– Ozzie

I am a HUGE advocate for trade schools and it sounds like your son is a good fit for that option. They reward people who aren’t really good classroom learners but are hard workers and self-starters and that means they managed to get through school fairly well even though it didn’t click with them.

College is a default choice for a lot of people and a lot of guidance counselors, but it is not a one-size-fits-all solution nor should it be. Many people wind up going to college and not finishing a degree because it didn’t work for them and then they’re facing a ton of debt, or else they finished a degree in a field that they hate and also have a ton of debt.

Trade schools cost far, far less and get people out there working in a trade very quickly. They might not hit the financial peaks that some college degrees can give you, but you can earn a very good living in a trade and you’re not facing a huge pile of debt, either. I think it’s a very good path for many people after high school and it seems like it would fit your son perfectly.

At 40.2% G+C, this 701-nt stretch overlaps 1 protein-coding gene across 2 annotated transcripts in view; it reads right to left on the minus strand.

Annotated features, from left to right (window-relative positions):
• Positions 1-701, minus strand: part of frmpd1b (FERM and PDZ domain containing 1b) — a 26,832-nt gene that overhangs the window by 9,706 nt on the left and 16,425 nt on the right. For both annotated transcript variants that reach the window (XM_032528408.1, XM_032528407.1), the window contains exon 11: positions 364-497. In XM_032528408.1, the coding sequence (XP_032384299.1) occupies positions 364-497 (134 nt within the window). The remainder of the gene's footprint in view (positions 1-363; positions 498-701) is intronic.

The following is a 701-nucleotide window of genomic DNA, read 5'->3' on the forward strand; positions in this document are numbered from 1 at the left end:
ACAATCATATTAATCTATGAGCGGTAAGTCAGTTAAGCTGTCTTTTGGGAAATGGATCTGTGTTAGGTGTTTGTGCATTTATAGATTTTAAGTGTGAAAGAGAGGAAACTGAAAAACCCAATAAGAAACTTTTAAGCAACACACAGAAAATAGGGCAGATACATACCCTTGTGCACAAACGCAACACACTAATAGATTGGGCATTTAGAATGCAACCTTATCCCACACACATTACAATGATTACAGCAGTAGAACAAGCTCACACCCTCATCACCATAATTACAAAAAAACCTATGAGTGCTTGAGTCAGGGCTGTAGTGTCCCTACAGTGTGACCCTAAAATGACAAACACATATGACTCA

Q12: Easy to read philosophy

Do you have a recommendation on an easy-to-read philosophy book? Love reading your articles when you get philosophical but I have tried to read books on philosophy and they are really dense and wordy. What’s a great philosophy book that’s easy to read?
– Noel

It’s very hard for me to gauge this answer because I don’t know what you’ve read that you consider “dense and wordy.” There are definitely philosophy books I would describe that way, but there are some that I think are quite approachable for some readers and pretty dense for others – the one that immediately comes to mind that rides the fence is History of Western Philosophy by Bertrand Russell.